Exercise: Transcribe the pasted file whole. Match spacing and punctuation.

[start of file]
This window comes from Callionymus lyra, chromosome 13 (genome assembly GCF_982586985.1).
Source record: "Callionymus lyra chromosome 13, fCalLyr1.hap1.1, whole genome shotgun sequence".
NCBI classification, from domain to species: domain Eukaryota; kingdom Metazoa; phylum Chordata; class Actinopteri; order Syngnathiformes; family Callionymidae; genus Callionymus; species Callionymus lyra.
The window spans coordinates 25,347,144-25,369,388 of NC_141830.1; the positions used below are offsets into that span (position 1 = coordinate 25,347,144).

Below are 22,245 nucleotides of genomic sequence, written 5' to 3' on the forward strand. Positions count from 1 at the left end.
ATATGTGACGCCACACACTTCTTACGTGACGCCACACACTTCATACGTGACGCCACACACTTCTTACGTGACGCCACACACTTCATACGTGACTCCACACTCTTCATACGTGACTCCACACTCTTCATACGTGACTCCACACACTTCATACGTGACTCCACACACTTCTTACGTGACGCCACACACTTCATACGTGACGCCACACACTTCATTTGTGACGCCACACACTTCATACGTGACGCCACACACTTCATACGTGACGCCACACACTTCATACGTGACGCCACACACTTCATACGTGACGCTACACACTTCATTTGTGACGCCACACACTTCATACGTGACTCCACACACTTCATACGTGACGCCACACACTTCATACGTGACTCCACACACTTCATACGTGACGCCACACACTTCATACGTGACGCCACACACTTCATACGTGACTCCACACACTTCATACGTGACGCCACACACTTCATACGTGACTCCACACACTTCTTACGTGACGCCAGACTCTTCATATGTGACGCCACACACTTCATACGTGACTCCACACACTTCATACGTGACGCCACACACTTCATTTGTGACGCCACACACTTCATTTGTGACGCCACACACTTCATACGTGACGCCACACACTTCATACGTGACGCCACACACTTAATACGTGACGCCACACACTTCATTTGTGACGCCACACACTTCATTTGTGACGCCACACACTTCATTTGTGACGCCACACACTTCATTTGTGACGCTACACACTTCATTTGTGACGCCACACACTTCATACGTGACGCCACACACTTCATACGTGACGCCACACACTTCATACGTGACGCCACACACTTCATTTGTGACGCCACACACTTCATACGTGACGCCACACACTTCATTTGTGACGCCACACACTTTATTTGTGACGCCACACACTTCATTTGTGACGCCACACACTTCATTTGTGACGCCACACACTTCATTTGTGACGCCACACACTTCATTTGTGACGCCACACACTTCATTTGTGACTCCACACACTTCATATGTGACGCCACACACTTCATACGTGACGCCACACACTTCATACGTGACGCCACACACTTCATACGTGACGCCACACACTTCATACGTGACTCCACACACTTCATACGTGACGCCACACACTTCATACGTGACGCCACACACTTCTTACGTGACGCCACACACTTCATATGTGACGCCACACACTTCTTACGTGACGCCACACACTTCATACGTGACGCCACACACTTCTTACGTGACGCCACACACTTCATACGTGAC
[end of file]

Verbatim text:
This window comes from Callionymus lyra, chromosome 13 (genome assembly GCF_982586985.1).
Source record: "Callionymus lyra chromosome 13, fCalLyr1.hap1.1, whole genome shotgun sequence".
NCBI classification, from domain to species: domain Eukaryota; kingdom Metazoa; phylum Chordata; class Actinopteri; order Syngnathiformes; family Callionymidae; genus Callionymus; species Callionymus lyra.
The window spans coordinates 25,347,144-25,369,388 of NC_141830.1; the positions used below are offsets into that span (position 1 = coordinate 25,347,144).

Below are 22,245 nucleotides of genomic sequence, written 5' to 3' on the forward strand. Positions count from 1 at the left end.
ATATGTGACGCCACACACTTCTTACGTGACGCCACACACTTCATACGTGACGCCACACACTTCTTACGTGACGCCACACACTTCATACGTGACTCCACACTCTTCATACGTGACTCCACACTCTTCATACGTGACTCCACACACTTCATACGTGACTCCACACACTTCTTACGTGACGCCACACACTTCATACGTGACGCCACACACTTCATTTGTGACGCCACACACTTCATACGTGACGCCACACACTTCATACGTGACGCCACACACTTCATACGTGACGCCACACACTTCATACGTGACGCTACACACTTCATTTGTGACGCCACACACTTCATACGTGACTCCACACACTTCATACGTGACGCCACACACTTCATACGTGACTCCACACACTTCATACGTGACGCCACACACTTCATACGTGACGCCACACACTTCATACGTGACTCCACACACTTCATACGTGACGCCACACACTTCATACGTGACTCCACACACTTCTTACGTGACGCCAGACTCTTCATATGTGACGCCACACACTTCATACGTGACTCCACACACTTCATACGTGACGCCACACACTTCATTTGTGACGCCACACACTTCATTTGTGACGCCACACACTTCATACGTGACGCCACACACTTCATACGTGACGCCACACACTTAATACGTGACGCCACACACTTCATTTGTGACGCCACACACTTCATTTGTGACGCCACACACTTCATTTGTGACGCCACACACTTCATTTGTGACGCTACACACTTCATTTGTGACGCCACACACTTCATACGTGACGCCACACACTTCATACGTGACGCCACACACTTCATACGTGACGCCACACACTTCATTTGTGACGCCACACACTTCATACGTGACGCCACACACTTCATTTGTGACGCCACACACTTTATTTGTGACGCCACACACTTCATTTGTGACGCCACACACTTCATTTGTGACGCCACACACTTCATTTGTGACGCCACACACTTCATTTGTGACGCCACACACTTCATTTGTGACTCCACACACTTCATATGTGACGCCACACACTTCATACGTGACGCCACACACTTCATACGTGACGCCACACACTTCATACGTGACGCCACACACTTCATACGTGACTCCACACACTTCATACGTGACGCCACACACTTCATACGTGACGCCACACACTTCTTACGTGACGCCACACACTTCATATGTGACGCCACACACTTCTTACGTGACGCCACACACTTCATACGTGACGCCACACACTTCTTACGTGACGCCACACACTTCATACGTGAC